The Australian Tax Office once again wants you to know that your crypto trades for cash will not go unnoticed.
It’s been a big year in terms of cash gains for crypto traders, whether they got out at the the peak for bitcoin or not.
Bitcoin itself started the 2017-18 financial year around $US2500. It climbed to close to $US20,000 in December and the lowest it has dipped in the past 12 months is still well above $US6000.
Pick a major cryptocurrency and you’re pretty much guaranteed it has at least doubled its July 2017 value even at its lowest point in the past 12 months.
And yes, people are cashing in, for real money. A recent article in the Financial Times quoted data from blockchain research company Chainatysis showing that “many longer-term holders sold at least $30bn worth of bitcoin to new speculators over the December to April period, with half of this movement taking place in December alone”.
That’s just bitcoin, which leaves many, many more billions landing in crypto traders’ accounts for the ATO to chase.
“It’s important to know how the ATO classifies cryptocurrency, as this determines how it’s treated for taxation purposes,” Liz Russell, senior tax agent at Etax.com.au, said.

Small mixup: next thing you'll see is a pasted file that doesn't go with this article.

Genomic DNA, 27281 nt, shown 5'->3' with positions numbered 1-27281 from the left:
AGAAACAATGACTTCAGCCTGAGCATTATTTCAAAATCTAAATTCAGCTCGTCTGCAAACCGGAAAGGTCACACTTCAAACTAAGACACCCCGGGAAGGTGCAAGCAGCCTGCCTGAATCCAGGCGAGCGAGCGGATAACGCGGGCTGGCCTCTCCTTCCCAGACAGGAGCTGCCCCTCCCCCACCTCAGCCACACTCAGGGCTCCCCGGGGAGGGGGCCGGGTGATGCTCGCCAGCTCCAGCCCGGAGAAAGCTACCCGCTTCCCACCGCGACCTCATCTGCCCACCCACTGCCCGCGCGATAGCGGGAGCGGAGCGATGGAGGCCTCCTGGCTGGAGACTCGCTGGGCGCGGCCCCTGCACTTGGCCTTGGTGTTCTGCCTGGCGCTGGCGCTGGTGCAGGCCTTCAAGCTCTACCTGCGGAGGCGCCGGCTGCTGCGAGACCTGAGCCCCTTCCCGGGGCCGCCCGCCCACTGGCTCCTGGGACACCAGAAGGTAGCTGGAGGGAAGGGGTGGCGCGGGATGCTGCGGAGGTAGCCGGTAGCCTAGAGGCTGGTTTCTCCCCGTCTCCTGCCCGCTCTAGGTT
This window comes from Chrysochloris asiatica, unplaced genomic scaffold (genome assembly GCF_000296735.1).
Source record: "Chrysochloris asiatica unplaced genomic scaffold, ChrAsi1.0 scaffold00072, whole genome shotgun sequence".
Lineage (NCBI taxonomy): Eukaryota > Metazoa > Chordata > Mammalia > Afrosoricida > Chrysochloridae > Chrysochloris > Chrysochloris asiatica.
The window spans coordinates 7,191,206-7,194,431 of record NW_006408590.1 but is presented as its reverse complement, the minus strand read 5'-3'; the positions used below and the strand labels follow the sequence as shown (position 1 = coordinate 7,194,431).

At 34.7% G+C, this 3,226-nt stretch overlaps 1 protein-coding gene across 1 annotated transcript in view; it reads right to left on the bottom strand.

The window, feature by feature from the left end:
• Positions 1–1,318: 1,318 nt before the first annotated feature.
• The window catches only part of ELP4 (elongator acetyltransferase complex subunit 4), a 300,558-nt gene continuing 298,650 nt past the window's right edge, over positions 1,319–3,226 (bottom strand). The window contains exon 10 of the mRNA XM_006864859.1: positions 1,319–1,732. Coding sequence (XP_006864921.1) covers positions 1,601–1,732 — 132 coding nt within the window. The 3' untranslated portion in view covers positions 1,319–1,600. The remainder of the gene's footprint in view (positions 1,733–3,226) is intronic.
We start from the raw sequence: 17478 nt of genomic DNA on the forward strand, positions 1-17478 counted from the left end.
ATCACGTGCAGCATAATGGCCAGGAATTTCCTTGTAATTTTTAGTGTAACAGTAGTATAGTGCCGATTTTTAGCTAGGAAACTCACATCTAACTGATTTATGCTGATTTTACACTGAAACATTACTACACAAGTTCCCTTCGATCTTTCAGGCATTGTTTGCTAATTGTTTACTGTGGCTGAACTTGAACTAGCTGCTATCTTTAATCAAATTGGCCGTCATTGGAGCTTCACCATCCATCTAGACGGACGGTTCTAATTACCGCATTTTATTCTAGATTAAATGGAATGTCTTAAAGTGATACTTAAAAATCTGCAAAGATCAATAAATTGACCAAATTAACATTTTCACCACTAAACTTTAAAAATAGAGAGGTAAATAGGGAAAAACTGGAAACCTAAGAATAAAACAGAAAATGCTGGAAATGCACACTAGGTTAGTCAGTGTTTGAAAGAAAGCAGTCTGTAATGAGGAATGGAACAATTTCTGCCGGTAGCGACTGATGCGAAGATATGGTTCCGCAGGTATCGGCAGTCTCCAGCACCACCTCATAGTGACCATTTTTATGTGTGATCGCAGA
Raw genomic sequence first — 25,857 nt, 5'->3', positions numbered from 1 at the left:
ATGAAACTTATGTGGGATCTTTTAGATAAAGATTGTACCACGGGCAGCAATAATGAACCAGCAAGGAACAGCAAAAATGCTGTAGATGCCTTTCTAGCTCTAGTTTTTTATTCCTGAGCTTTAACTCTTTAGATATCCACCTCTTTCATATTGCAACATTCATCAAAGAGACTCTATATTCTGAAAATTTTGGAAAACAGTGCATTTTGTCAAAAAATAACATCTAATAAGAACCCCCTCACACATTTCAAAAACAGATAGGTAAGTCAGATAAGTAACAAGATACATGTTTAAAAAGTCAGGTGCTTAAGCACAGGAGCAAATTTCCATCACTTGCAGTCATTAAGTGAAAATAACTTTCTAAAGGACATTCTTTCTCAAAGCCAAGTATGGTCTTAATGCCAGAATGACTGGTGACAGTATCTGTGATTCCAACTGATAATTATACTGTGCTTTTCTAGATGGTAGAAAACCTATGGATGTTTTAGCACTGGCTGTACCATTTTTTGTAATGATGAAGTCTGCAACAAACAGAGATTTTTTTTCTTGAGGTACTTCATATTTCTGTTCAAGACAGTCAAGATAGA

“There is a long-running debate over what cryptocurrency actually is – whether it’s an asset, currency or collectible – but the ATO has made it clear that it treats cryptocurrency as an asset.
“That means it’s subject to the same capital gains tax (CGT) provisions that apply to real estate and shares.”
Russell says that while cryptocurrency pundits often tout it as an anaonymous payment system, once it has been converted into fiat currency, the ATO has “hundreds of data sources” to notify it of any unusual deposits.
And yes, the ATO considers it a capital gain if you trade it for cash.
“Let’s say you originally bought $5,000 worth of XEM, which is one of the lesser-known coins consistently in the top 10 of cryptocurrency market caps. If you later traded it for fiat currency of $8,500, then the $3,500 in profit is considered a capital gain, and you’ll need to add it to your assessable income for the financial year – much like you would any gains you make on the sale of shares or an investment property,” Russell said.
And if you somehow managed to make a loss on crypto trades in the past year, well… perhaps crypto trading isn’t your game. But at least it’s a writeoff.
“If you made a $3,000 loss on the sale of cryptocurrency but a $4,000 gain on the sale of shares, your net capital gain would be the $4,000 gain minus the $3,000 loss, equalling a $1,000 capital gain,” Russell said.
However, if you really wanted to cash in and avoid paying CGT on your crypto gains, there is a better way – tour some of Australia’s more tech-savvy hinterland towns.
The small beachside towns of Agnes Water and the Town of 1770 in Queensland recently made headlines for being Australia’s first “digital currency-friendly” tourist towns, enabling visitors to use cryptocurrency for everything from restaurants, cafes and beauty salons through to train, coach and transfer tickets.
“For these sorts of transactions, no CGT is payable when disposing of cryptocurrency.”
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